This year I was fortunate enough to go GDC and attend the audio track. I took copious amounts of notes in point form, so I figured I might as well share them here. Some of them may not be entirely comprehensible, hopefully I can figure them out as I go along. Points marked with a "•" are basically what my notes where. Anything with a "-" is me trying to explain my note post-hoc.
The first talk I attended was Sound Design the Bungie Way, by Jay Weinland.
• When you have too many things to assign unique sounds to, try to solve it with UI
- Jay was talking gun sounds here, I think the idea here was that the acutal firing sounds for the guns are so design intensive, giving them different reload and ammo PU sounds can help give them a unique sonic identity
• Think of sounds as being attached to the player, or detached from the player. The former should be 2D sounds, the latter, 3D sounds
• Bungie removed weapon reverb tail from shots themselves, and assigned them to envinronment type and surface type. Tails were broken into three basic weapon type (shotguns, assualt rifles and sniper rifles) then broken down by environment, then by surface type
- reverb talks seemed to use the same source sounds, but were treated with EQ (and additional in game reverb) when they were further away from the player
• Apparently you don't have to get special permits (beyond gun permits) to use tannerite to create explosions (for recording)
• Bungie augmented all their gun recordings with a transient layer off the top and a "punch", "snap" and "lowend beef/mech" layer as well
• Enemy guns had two basic variation sets, distant and close. Because the vast majority of gun play happens at the middle distnace they made the decision not to change between distant and close sound at the mid point, to much switching between sounds all the time. Instead they crossfaded into distant sounds further away. For the mid range, they used the close sounds with some HPF and LPF.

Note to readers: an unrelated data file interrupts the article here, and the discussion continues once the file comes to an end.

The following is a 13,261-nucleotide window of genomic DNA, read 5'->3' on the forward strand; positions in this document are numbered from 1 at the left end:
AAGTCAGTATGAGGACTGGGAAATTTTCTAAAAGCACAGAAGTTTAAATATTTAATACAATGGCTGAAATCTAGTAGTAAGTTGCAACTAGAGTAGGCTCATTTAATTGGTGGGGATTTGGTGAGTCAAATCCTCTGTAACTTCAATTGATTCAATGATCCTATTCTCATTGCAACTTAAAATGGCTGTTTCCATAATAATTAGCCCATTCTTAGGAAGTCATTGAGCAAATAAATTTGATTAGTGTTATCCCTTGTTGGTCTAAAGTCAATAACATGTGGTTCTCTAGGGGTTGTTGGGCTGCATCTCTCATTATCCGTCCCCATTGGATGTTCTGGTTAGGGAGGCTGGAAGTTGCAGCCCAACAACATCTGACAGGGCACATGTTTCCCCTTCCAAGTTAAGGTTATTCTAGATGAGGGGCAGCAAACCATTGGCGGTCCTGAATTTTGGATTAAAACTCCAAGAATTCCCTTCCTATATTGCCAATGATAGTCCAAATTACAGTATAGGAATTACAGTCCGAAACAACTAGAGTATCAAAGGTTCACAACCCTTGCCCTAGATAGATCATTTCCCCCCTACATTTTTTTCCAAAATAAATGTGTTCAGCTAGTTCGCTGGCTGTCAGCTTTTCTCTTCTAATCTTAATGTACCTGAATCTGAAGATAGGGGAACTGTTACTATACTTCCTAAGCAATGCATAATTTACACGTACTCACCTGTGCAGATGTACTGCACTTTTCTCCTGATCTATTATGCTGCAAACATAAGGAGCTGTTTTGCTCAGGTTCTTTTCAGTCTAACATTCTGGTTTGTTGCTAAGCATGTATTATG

• a mix of three global dynamic systems were used for state mixing
* Ducking - gentle slow release, a few db ducking happens of incoming input level
- presumably this was to prioritize medium/high priority sounds without a lot of volume
•Sidechan - working at about 6db of gain reducion,
- input dependant, so this makes more room for loud sounds
• Silence Duckers - aggressively kills everything for an instant to leave room for just a huge explosion
- So the way I understand the silence plugin to work is that WWISE just looks at the level it is set at as opposed to analyzing the sound it is at. By making it super short, setting its level to the max and having it play just before your explosions in an explosion event, you can kill all other sounds faster that you can hear them cut out giving room for the explosion to really cut through.
• Instead of a long continous loop, rocket by's were treated as long one shot sound that played in proximal relationship to the player. If the rockets were fired very close to the player, the audio engine would seek into the middle of the pass by audio file, quickly fading up.
- I followed this conceptually, but Jay didn't have time to get into how it was scripted.
• Consider using state mixes (ie scopes affecting pan)
- I litteraly just remembered that "scopes affecting pan" refers to using a separate mixing state for each gun scope and narrowing the pan to help the feeling of focus for looking through the scope.
Okay, with any luck, I'll be able to summarize another talk for y'all tomorrow.